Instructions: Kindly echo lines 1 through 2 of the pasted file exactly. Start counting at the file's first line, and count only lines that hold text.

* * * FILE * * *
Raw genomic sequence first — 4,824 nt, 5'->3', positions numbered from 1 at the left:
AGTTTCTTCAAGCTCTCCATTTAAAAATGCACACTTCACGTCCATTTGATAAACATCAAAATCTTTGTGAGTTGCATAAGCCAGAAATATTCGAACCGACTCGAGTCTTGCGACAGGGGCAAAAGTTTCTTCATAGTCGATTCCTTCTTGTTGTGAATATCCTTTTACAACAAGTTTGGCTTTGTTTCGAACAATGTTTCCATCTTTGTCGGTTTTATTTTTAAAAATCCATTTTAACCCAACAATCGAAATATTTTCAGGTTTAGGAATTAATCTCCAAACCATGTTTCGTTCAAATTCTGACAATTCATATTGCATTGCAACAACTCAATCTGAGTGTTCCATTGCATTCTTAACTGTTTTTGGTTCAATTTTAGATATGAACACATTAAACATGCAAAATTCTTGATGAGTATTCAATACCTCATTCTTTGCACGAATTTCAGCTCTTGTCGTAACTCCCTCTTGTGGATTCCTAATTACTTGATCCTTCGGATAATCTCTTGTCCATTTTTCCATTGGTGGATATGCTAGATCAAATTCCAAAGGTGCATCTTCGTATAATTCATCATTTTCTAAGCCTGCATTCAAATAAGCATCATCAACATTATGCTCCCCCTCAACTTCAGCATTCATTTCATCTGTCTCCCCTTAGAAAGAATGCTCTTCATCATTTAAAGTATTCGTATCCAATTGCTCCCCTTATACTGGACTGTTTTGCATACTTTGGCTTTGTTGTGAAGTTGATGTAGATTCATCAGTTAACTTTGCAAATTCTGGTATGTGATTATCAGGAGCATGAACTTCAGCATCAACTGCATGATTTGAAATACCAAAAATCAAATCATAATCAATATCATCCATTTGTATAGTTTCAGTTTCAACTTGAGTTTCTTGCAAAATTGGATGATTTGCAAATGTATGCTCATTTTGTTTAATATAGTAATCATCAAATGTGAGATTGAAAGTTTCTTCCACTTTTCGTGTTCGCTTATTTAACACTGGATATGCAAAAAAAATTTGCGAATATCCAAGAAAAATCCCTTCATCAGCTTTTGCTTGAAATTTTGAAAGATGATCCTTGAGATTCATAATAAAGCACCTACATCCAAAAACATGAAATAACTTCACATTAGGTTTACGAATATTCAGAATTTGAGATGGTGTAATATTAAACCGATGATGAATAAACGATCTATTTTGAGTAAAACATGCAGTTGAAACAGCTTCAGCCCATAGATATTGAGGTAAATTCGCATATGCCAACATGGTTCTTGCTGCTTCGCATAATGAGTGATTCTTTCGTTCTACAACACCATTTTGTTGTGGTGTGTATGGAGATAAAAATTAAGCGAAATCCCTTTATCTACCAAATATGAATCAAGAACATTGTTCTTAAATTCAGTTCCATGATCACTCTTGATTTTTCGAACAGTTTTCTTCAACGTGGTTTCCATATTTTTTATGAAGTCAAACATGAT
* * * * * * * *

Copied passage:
Raw genomic sequence first — 4,824 nt, 5'->3', positions numbered from 1 at the left:
AGTTTCTTCAAGCTCTCCATTTAAAAATGCACACTTCACGTCCATTTGATAAACATCAAAATCTTTGTGAGTTGCATAAGCCAGAAATATTCGAACCGACTCGAGTCTTGCGACAGGGGCAAAAGTTTCTTCATAGTCGATTCCTTCTTGTTGTGAATATCCTTTTACAACAAGTTTGGCTTTGTTTCGAACAATGTTTCCATCTTTGTCGGTTTTATTTTTAAAAATCCATTTTAACCCAACAATCGAAATATTTTCAGGTTTAGGAATTAATCTCCAAACCATGTTTCGTTCAAATTCTGACAATTCATATTGCATTGCAACAACTCAATCTGAGTGTTCCATTGCATTCTTAACTGTTTTTGGTTCAATTTTAGATATGAACACATTAAACATGCAAAATTCTTGATGAGTATTCAATACCTCATTCTTTGCACGAATTTCAGCTCTTGTCGTAACTCCCTCTTGTGGATTCCTAATTACTTGATCCTTCGGATAATCTCTTGTCCATTTTTCCATTGGTGGATATGCTAGATCAAATTCCAAAGGTGCATCTTCGTATAATTCATCATTTTCTAAGCCTGCATTCAAATAAGCATCATCAACATTATGCTCCCCCTCAACTTCAGCATTCATTTCATCTGTCTCCCCTTAGAAAGAATGCTCTTCATCATTTAAAGTATTCGTATCCAATTGCTCCCCTTATACTGGACTGTTTTGCATACTTTGGCTTTGTTGTGAAGTTGATGTAGATTCATCAGTTAACTTTGCAAATTCTGGTATGTGATTATCAGGAGCATGAACTTCAGCATCAACTGCATGATTTGAAATACCAAAAATCAAATCATAATCAATATCATCCATTTGTATAGTTTCAGTTTCAACTTGAGTTTCTTGCAAAATTGGATGATTTGCAAATGTATGCTCATTTTGTTTAATATAGTAATCATCAAATGTGAGATTGAAAGTTTCTTCCACTTTTCGTGTTCGCTTATTTAACACTGGATATGCAAAAAAAATTTGCGAATATCCAAGAAAAATCCCTTCATCAGCTTTTGCTTGAAATTTTGAAAGATGATCCTTGAGATTCATAATAAAGCACCTACATCCAAAAACATGAAATAACTTCACATTAGGTTTACGAATATTCAGAATTTGAGATGGTGTAATATTAAACCGATGATGAATAAACGATCTATTTTGAGTAAAACATGCAGTTGAAACAGCTTCAGCCCATAGATATTGAGGTAAATTCGCATATGCCAACATGGTTCTTGCTGCTTCGCATAATGAGTGATTCTTTCGTTCTACAACACCATTTTGTTGTGGTGTGTATGGAGATAAAAATTAAGCGAAATCCCTTTATCTACCAAATATGAATCAAGAACATTGTTCTTAAATTCAGTTCCATGATCACTCTTGATTTTTCGAACAGTTTTCTTCAACGTGGTTTCCATATTTTTTATGAAGTCAAACATGAT